The relation between the volume of CO2 withheld immediately following exposure to hyperoxia (CO2 deficit), and the volume (μl) of CO2 emitted immediately after restoration of normoxia (CO2 surplus), N=21, at 15°C. CO2 deficit explains 58% of CO2 surplus variance. CO2 surplus=0.81–1.353±0.264 CO2 deficit; F[1,19]=26.2, P<10–6. The slope of this relation does not differ significantly from 1.0 (P=0.1). See text for details.

Clearly, CO2 dropped after exposure to hyperoxia and then increased after re-initiation of normoxia. By integrating the CO2 data vs time relative to pre-treatment CO2, a measure of total CO2 output deficit (during hyperoxia) and CO2 output surplus (during re-initiation of normoxia) in volume units can be made. Expressed in this fashion, variance in CO2 output deficit explains nearly 60% of the variance in CO2 output surplus (Fig. 7). If the two were exactly equal, the slope of the relation would be 1.00; the measured slope [1.35±0.26 (± s.e.m.)] does not differ significantly from 1.00 (P>0.1). The intercept in this relation [0.80±0.57 μl (± s.e.m.)] does not differ significantly from 0.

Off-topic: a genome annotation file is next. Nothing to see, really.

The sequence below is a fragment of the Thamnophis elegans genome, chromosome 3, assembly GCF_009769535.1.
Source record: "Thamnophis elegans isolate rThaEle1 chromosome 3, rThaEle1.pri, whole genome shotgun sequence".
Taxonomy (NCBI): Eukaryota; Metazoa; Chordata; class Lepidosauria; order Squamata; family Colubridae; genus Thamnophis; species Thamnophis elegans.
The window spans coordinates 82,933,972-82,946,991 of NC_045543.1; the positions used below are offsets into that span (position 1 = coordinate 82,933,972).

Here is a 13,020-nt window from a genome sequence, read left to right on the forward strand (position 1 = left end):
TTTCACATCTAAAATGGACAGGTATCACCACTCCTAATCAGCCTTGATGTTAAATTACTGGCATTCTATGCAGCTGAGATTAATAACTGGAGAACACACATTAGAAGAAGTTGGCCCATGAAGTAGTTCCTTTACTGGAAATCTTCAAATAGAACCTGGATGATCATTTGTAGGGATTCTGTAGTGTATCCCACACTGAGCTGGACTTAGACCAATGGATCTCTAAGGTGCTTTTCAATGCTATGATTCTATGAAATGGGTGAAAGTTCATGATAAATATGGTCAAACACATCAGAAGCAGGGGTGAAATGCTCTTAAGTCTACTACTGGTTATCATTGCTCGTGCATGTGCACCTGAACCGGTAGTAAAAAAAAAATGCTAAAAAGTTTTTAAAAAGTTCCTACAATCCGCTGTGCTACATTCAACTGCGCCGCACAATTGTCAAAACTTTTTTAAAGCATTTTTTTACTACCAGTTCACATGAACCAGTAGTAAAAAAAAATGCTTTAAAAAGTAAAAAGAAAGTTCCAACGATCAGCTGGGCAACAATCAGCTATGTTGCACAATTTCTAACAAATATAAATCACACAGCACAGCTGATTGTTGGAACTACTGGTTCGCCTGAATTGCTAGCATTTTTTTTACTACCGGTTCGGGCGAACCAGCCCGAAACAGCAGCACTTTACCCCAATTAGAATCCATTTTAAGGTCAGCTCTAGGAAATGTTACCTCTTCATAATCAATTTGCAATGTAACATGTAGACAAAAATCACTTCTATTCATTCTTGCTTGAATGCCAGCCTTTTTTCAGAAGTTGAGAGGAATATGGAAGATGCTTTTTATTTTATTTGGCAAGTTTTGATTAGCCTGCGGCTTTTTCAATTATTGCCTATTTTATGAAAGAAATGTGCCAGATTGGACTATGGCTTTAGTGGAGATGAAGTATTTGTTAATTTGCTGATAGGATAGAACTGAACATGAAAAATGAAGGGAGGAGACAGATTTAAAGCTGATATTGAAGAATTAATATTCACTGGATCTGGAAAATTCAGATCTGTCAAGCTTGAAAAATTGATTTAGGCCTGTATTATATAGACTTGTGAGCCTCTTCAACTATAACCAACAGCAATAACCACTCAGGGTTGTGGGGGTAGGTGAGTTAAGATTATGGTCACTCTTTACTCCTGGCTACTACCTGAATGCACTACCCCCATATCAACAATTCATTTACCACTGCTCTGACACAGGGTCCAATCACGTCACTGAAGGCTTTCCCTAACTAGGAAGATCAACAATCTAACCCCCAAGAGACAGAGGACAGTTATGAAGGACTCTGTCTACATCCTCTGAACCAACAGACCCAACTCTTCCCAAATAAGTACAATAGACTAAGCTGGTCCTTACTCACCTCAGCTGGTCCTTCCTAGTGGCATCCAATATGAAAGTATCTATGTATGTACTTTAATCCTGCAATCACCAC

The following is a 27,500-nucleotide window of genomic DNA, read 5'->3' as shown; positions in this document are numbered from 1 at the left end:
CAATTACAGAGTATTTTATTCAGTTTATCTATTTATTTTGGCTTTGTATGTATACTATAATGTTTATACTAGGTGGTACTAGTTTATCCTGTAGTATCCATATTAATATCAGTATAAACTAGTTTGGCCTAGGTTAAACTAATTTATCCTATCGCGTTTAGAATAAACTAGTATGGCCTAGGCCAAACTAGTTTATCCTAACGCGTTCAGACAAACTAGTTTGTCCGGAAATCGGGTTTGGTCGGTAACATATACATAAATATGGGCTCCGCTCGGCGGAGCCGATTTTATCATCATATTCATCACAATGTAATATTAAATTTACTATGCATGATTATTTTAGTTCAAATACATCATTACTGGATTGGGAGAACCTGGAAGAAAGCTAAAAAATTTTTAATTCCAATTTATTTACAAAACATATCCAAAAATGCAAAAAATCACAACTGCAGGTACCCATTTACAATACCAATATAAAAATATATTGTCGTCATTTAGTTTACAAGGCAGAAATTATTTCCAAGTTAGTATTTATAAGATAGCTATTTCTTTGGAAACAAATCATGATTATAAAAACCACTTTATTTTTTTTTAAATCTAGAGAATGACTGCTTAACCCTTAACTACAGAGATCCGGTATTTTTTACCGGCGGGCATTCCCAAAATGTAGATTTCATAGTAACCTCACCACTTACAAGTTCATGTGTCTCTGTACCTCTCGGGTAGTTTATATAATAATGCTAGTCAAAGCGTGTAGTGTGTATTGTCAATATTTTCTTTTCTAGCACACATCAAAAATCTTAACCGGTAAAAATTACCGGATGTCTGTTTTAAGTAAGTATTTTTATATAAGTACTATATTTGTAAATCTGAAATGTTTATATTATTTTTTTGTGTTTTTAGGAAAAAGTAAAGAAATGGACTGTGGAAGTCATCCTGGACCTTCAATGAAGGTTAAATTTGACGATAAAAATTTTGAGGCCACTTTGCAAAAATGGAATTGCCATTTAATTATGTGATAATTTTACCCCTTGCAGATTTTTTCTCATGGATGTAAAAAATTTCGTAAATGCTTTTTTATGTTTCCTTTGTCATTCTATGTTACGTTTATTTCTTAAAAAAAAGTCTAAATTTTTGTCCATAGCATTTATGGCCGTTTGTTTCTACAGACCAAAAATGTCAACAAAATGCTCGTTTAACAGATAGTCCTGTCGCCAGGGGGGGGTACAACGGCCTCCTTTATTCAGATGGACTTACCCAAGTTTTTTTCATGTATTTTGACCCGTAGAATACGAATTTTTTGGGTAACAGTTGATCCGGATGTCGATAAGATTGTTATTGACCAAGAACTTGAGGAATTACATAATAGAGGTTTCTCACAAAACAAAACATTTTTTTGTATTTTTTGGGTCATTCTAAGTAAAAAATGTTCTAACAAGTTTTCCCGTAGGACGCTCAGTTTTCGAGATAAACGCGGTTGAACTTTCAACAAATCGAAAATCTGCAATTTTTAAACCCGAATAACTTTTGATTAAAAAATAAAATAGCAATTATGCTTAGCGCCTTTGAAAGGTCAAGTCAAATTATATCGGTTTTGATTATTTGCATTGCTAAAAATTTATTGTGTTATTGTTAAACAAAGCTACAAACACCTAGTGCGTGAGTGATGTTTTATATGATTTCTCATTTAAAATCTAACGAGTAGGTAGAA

Discussion

Metabolic rates

Because of persistent low levels of activity in our sample of termites, their metabolic rates are somewhat higher than would have been the case had they remained inactive. For the same species of termite Shelton and Appel (2000b) report a CO2 at 15°C of 5.91 μl h–1 (calculated from data in their table 1), which is lower than the value we obtained, though not significantly so (t=0.92; P>0.35).

We were surprised that our sample of termites remained active despite being placed in water-saturated air at a relatively low temperature. It is possible that placing our termites in water-saturated air may have stimulated a higher level of activity than would have been the case in dry air, analogous to the findings of Gibbs et al. (2003) in hygrophilic drosophilids. Dampwood termites are never naturally exposed to completely dry air (as used by Shelton and Appel, 2000b), and exposure to it may have elicited a `freeze' response equivalent to that reported by Gibbs et al. (2003) in xerophilic drosophilids. This argument is reinforced by the fact that Shelton and Appel (2000b) report almost exactly the consensus CO2 expected for a motionless, flightless insect of that mean mass (5.56 μl h–1, assuming a Q10 of 2.0, mean mass 0.0334 g; Lighton et al., 2001).